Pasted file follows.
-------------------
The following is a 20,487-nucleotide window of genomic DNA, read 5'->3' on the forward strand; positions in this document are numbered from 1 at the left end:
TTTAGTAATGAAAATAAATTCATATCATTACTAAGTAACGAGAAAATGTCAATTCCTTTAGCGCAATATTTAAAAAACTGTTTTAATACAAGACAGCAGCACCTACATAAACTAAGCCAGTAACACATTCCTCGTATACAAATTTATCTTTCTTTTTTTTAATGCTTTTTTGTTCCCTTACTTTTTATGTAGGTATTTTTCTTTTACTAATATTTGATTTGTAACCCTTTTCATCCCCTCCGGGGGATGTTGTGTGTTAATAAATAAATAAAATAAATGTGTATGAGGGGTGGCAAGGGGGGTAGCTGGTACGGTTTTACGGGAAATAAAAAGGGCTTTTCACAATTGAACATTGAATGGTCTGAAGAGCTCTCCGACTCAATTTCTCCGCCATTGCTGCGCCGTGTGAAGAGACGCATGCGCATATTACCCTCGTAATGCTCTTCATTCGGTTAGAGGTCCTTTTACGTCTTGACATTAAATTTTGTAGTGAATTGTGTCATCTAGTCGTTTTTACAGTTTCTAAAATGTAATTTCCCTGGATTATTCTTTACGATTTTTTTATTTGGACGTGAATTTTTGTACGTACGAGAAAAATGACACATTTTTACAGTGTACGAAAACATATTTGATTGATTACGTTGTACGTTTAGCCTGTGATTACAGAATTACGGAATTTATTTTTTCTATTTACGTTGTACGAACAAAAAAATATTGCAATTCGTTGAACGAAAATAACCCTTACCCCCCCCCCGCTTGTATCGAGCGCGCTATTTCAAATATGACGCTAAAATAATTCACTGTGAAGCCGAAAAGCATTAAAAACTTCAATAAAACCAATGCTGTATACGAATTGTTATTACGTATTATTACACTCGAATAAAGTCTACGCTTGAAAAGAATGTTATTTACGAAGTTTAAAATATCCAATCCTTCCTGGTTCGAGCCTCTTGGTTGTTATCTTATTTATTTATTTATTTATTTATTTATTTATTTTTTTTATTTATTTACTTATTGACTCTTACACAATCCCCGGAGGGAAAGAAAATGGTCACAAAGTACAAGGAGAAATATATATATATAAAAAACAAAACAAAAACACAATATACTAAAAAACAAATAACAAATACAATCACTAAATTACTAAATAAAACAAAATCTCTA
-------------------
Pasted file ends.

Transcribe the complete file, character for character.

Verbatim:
The following is a 20,487-nucleotide window of genomic DNA, read 5'->3' on the forward strand; positions in this document are numbered from 1 at the left end:
TTTAGTAATGAAAATAAATTCATATCATTACTAAGTAACGAGAAAATGTCAATTCCTTTAGCGCAATATTTAAAAAACTGTTTTAATACAAGACAGCAGCACCTACATAAACTAAGCCAGTAACACATTCCTCGTATACAAATTTATCTTTCTTTTTTTTAATGCTTTTTTGTTCCCTTACTTTTTATGTAGGTATTTTTCTTTTACTAATATTTGATTTGTAACCCTTTTCATCCCCTCCGGGGGATGTTGTGTGTTAATAAATAAATAAAATAAATGTGTATGAGGGGTGGCAAGGGGGGTAGCTGGTACGGTTTTACGGGAAATAAAAAGGGCTTTTCACAATTGAACATTGAATGGTCTGAAGAGCTCTCCGACTCAATTTCTCCGCCATTGCTGCGCCGTGTGAAGAGACGCATGCGCATATTACCCTCGTAATGCTCTTCATTCGGTTAGAGGTCCTTTTACGTCTTGACATTAAATTTTGTAGTGAATTGTGTCATCTAGTCGTTTTTACAGTTTCTAAAATGTAATTTCCCTGGATTATTCTTTACGATTTTTTTATTTGGACGTGAATTTTTGTACGTACGAGAAAAATGACACATTTTTACAGTGTACGAAAACATATTTGATTGATTACGTTGTACGTTTAGCCTGTGATTACAGAATTACGGAATTTATTTTTTCTATTTACGTTGTACGAACAAAAAAATATTGCAATTCGTTGAACGAAAATAACCCTTACCCCCCCCCCGCTTGTATCGAGCGCGCTATTTCAAATATGACGCTAAAATAATTCACTGTGAAGCCGAAAAGCATTAAAAACTTCAATAAAACCAATGCTGTATACGAATTGTTATTACGTATTATTACACTCGAATAAAGTCTACGCTTGAAAAGAATGTTATTTACGAAGTTTAAAATATCCAATCCTTCCTGGTTCGAGCCTCTTGGTTGTTATCTTATTTATTTATTTATTTATTTATTTATTTATTTTTTTTATTTATTTACTTATTGACTCTTACACAATCCCCGGAGGGAAAGAAAATGGTCACAAAGTACAAGGAGAAATATATATATATAAAAAACAAAACAAAAACACAATATACTAAAAAACAAATAACAAATACAATCACTAAATTACTAAATAAAACAAAATCTCTA